I routinely see reusable bags for sale at a multitude of checkouts, from Trader Joe’s to TJ Maxx, usually in the 99 cents range. Pretty much all supermarkets give you some kind of incentive, either as 5 cents back to your bill, or as donation to a charity, or as “points” for future discount coupons.

  4. Hey Lori! What a great post! I’m a bring your own bag kinda girl and have been for close to two years; before that I would do paper. I keep about bags in my trunk and another handful of bags hanging on the coat hooks by my door so I can grab on the run as I leave. I not only use them at the grocers, I use them when shopping in general (i.e. clothes shopping, drugstores, etc.). My grocers pay me $0.05 per bag when I use my own. CVS has a green tag program for every 4 green swipes I get a coupon on my receipt (love coupons).

    I’ve been incentivized to use my bags.

    If you’re still on the fence check out the 25 reasons to use reusable bags http://www.reusethisbag.com/25-reasons-to-go-reusable.asp

  5. Quebec City sounds like the Oregon I know. Everyone here has reusable bags. As a matter of fact I have more cloth bags than I can use (they get passed around), so it dawned on me after reading this article that I am going to start bringing them to stores with me and offering them to the person in line in front of me who doesn’t have a bag.

  6. Forgetting the bags seems to be the biggest excuse I hear too. I keep bags in three places – in the trunk of the car, at the door where I leave to go out shopping and I always keep a lightweight ripstop nylon folding one in my purse together with all my Kootsac bulk food and produce bags.
    The other thing I’ve done to get into the habit is this: I live in a village so I walk to do most of my shopping. If I forgot to bring a bag with me I only buy what I can carry. If I forget a bulk or produce bag I just don’t buy it. The annoyance of going home without it or having to carry loads of stuff without a bag have trained me to never forget anymore.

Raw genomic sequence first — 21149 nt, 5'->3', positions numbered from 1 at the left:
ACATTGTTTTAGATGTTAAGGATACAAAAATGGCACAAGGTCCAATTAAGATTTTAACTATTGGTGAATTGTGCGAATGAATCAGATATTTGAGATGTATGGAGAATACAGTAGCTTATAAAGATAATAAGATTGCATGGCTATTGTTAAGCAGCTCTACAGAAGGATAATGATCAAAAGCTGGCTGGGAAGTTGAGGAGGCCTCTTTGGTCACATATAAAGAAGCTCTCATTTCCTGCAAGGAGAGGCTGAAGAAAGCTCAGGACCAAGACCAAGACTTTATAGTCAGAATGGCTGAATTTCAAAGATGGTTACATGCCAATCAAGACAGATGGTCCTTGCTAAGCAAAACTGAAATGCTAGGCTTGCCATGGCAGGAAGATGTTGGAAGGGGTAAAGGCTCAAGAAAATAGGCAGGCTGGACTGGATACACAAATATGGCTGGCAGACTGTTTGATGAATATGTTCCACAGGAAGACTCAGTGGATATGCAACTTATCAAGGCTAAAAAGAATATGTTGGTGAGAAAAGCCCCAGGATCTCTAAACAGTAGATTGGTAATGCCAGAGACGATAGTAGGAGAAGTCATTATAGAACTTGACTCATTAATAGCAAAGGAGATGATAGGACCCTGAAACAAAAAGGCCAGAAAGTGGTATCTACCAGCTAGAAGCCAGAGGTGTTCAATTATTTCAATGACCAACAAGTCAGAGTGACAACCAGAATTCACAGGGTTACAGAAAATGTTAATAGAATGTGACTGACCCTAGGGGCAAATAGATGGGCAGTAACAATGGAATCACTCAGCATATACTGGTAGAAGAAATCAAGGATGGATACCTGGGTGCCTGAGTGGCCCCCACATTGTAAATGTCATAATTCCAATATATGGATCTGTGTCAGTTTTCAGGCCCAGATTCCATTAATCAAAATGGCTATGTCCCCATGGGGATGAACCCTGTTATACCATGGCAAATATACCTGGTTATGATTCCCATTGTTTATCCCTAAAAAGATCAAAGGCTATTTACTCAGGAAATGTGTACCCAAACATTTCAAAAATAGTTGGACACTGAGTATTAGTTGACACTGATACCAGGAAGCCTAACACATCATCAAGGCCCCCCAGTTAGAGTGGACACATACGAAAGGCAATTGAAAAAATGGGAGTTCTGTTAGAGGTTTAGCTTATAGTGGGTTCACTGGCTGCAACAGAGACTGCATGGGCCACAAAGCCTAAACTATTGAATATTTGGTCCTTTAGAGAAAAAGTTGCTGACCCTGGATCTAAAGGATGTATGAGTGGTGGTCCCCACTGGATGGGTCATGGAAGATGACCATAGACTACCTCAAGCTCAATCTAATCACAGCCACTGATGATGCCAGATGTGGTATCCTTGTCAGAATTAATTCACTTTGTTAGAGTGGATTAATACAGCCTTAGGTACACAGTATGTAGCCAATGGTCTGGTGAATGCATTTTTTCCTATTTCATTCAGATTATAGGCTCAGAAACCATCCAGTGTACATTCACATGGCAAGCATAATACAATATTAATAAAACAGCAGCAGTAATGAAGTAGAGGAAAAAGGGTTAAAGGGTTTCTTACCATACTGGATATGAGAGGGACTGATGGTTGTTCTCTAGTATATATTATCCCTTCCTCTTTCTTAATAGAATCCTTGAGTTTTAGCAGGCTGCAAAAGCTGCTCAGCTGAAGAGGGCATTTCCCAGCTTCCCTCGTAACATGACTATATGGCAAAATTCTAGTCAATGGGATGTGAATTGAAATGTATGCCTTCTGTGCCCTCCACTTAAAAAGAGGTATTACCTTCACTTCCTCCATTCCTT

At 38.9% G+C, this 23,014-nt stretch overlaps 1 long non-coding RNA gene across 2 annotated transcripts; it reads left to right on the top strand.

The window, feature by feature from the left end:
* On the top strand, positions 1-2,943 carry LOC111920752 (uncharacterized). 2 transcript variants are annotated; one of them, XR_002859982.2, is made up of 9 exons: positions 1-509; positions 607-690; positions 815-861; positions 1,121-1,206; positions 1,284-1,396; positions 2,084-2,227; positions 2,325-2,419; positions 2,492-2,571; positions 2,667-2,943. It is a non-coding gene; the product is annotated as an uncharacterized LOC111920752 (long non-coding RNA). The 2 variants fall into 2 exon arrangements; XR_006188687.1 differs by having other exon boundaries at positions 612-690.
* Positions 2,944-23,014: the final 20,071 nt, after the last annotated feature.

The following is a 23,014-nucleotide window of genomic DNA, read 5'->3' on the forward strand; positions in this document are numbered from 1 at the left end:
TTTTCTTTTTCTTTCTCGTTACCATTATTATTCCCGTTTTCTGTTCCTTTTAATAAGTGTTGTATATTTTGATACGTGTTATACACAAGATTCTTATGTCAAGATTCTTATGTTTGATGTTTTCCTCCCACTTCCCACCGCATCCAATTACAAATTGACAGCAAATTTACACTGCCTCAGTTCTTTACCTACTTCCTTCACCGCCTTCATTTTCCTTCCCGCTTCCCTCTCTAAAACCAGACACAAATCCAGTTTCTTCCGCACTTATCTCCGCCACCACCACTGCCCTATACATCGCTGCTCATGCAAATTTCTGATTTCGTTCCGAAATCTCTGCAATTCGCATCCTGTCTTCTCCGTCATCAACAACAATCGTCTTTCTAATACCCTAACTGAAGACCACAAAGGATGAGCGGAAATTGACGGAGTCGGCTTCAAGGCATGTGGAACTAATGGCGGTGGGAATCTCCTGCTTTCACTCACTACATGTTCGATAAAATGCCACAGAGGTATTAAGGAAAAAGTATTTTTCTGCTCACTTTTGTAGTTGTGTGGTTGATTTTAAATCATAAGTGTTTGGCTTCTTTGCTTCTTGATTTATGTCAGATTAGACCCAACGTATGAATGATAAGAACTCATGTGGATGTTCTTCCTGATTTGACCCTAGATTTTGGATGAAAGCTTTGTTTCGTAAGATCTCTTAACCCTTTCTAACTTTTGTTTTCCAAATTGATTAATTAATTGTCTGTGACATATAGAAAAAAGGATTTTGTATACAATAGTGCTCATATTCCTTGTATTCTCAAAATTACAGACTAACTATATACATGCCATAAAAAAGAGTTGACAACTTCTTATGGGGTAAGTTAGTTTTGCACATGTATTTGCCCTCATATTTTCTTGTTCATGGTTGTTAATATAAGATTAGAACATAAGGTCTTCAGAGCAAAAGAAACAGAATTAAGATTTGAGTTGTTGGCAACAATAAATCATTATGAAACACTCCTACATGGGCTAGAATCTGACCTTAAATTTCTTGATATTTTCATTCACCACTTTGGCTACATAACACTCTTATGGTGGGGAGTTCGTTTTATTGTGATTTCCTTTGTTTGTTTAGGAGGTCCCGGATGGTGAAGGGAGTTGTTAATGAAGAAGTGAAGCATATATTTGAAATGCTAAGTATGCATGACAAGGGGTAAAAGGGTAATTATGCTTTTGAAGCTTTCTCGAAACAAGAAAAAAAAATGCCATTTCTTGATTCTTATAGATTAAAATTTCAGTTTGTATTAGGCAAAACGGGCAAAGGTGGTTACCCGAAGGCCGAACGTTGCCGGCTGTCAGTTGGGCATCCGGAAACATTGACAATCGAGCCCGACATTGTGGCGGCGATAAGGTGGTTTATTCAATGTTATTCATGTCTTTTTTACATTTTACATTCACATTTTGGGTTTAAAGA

I would suggest trying something that works for you so that you create a consequence for not remembering your bags. Sounds a bit silly but it really works. A shrug and “Oops, I forgot” just don’t help to break bad habits – we have to be proactive. Just pretend that throwaway bags don’t exist.

    On cost – the price for not doing the right thing will be higher than we can imagine for future generations.

  7. I love my bags! I found several at the local dollar store and the rest are thrift store and yard sale finds. Only one local supermarket gives me credit for using them, but I am noticing more shopping bags in use in my area.

  8. I always say you “MAKE” money when you bring your own bag. It’s a Win Win proposition! Let’s hope posts like this that spells out the math will make people be more aware! Thanks Lori!

  9. I find it really interesting to see how things work in other places. We tend to think that things are the same everywhere and they definitely aren’t!

    I live in Québec City. Reusable bags were introduced about 5 years ago and starting in 2009, the supermarkets charge US $0.05/bag if we don’t have our own! It’s amazing how this motivates people! Everyone uses their own bags. The stores all sell their own reusable bags, and the funnest thing is that many people don’t use bags if they only have a few items, even if the store doesn’t charge for bags! Proof that habits can be changed.

    Thanks for this great post! I love the t-shirt bag!!